The Community of Christ, once known as the Reorganized Church of Jesus Christ of Latter Day Saints, was enthusiastically recommended for membership by the Membership and Ecclesial Relations Committee.
NCC General Secretary Michael Kinnamon welcomed the church's application to membership.
"They bring gifts for this whole body," Kinnamon told the delegates. "They have experience as a church that is being marginalized and out of that comes a witness that they share to our own benefit. I have experienced in this church the power of the Holy Spirit to transform a church in the direction of ecumenical commitment but now understands its own need to grow in love and faith to the common God we all serve."
Voting as communions and individual delegates, the church was unanimously accepted into membership.
After the vote, the Rev. Dr. Dale E. Luffman, ecumenical and interfaith officer for the church, expressed his thanks.
"We’re all having a hard time holding Back the emotion because our hearts are all filled with gratitude for the grace and compassion of this body," Luffman said. "We are here because of you and because the Holy Spirit at work in our lives and at work in your lives and at work in God’s world. We know that our witness is informed by your witness, and we hope that our witness will be in partnership with yours. We join with you as brothers and sisters -- saying simply, thanks be to God."
According to the Community of Christ, Rev. Luffman was accompanied to the NCC gathering by President Becky Savage (a member of the First Presidency), and Ecumenical and Interfaith Officer Gail Mengel. The Community of Christ actually began its overture towards the NCC during their 1980 World Conference, when delegates approved World Conference Resolution (WCR) 1157 Participation in Interdenominational Christian Ministries. Later legislation included 1992 approval of WCR 1222 Interfaith Organizations, and 2002 approval of WCR 1275 Ecumenical/Interfaith Memberships. The Community of Christ did not make any doctrinal changes expressly for the purpose of securing NCC membership.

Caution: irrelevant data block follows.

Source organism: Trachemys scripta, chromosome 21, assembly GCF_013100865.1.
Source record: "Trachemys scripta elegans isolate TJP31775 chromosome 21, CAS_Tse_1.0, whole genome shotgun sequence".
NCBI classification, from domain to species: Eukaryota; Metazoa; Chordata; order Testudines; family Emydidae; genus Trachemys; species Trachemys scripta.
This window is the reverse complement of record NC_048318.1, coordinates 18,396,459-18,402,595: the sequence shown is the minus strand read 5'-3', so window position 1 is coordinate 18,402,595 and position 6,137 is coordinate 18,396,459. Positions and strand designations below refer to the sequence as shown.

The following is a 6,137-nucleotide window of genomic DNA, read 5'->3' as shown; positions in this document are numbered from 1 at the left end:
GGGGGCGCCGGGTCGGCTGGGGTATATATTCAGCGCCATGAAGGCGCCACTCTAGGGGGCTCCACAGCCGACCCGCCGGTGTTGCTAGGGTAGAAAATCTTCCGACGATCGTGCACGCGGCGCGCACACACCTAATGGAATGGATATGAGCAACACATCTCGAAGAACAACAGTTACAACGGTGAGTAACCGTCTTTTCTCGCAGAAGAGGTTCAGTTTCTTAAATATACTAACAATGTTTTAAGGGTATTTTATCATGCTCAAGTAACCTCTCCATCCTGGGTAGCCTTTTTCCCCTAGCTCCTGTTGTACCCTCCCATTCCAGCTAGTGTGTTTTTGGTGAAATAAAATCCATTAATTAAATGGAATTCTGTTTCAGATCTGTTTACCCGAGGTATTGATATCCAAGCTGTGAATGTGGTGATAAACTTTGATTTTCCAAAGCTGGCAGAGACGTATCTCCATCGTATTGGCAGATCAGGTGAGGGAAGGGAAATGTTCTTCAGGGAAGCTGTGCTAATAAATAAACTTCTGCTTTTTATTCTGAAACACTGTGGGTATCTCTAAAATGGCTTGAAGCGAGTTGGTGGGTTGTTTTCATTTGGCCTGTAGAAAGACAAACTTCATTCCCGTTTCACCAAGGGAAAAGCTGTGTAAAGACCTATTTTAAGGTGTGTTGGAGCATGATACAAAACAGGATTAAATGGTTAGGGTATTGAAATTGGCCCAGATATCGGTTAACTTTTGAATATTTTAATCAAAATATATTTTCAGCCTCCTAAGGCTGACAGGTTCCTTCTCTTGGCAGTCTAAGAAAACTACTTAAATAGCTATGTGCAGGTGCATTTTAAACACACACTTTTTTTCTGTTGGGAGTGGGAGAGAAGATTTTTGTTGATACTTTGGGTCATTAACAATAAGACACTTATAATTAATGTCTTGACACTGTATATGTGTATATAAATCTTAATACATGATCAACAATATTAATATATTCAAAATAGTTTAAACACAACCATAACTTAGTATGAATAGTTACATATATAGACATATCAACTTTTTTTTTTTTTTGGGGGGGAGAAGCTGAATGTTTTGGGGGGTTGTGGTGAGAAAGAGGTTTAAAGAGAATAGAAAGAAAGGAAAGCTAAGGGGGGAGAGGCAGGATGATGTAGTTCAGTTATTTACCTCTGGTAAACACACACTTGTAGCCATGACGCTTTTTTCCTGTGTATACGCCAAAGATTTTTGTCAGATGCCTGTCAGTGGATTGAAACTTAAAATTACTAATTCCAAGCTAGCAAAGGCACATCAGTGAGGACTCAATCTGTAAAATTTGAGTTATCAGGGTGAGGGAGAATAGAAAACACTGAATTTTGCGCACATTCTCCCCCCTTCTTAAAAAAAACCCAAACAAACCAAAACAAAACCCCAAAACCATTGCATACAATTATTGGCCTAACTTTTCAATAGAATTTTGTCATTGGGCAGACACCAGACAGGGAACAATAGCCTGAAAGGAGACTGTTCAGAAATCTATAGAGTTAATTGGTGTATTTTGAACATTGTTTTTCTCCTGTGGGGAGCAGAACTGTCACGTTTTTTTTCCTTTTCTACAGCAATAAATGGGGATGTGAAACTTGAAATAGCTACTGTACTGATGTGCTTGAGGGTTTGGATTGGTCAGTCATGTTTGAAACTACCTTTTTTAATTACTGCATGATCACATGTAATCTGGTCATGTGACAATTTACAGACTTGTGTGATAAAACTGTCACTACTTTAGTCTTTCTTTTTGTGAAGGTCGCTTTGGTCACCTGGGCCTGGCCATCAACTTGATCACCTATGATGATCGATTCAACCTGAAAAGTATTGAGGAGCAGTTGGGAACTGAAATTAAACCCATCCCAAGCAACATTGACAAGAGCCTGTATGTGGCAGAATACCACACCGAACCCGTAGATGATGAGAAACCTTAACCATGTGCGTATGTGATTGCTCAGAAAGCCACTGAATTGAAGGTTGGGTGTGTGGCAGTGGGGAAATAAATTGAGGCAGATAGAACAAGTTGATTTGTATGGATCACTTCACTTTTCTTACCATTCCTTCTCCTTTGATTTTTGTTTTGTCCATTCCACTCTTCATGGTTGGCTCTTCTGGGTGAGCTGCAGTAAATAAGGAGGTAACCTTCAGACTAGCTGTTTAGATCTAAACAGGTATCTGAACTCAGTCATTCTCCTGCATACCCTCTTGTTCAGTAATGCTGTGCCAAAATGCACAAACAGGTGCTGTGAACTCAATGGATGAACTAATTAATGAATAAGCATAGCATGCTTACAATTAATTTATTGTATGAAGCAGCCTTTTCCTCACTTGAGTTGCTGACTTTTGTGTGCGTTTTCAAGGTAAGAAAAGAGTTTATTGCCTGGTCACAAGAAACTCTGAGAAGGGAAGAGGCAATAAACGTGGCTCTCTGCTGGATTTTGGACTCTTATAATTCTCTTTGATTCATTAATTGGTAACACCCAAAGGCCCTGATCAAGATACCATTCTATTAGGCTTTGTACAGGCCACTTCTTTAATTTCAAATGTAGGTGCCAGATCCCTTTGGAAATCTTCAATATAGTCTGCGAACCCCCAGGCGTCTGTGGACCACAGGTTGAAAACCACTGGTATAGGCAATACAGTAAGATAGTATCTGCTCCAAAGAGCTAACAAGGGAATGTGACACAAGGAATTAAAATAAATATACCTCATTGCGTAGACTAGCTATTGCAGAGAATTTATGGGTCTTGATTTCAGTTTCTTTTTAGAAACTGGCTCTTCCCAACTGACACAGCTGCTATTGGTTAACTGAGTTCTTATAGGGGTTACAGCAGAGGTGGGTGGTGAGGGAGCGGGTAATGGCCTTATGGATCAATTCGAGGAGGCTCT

Since its founding in 1950, the National Council of the Churches of Christ in the USA has been the leading force for ecumenical cooperation among Christians in the United States. The NCC's member faith groups — from a wide spectrum of Protestant, Anglican, Orthodox, Evangelical, historic African American and Living Peace churches — include 45 million persons in more than 100,000 local congregations in communities across the nation. A list of churches who are members of the NCC is available HERE. Conspicuous by their absence from the list are the Southern Baptist Convention and the Church of Jesus Christ of Latter-day Saints. Most of the constituent churches are considered moderate to progressive; the NCC has incurred some criticism in the past for repeatedly tilting towards the left.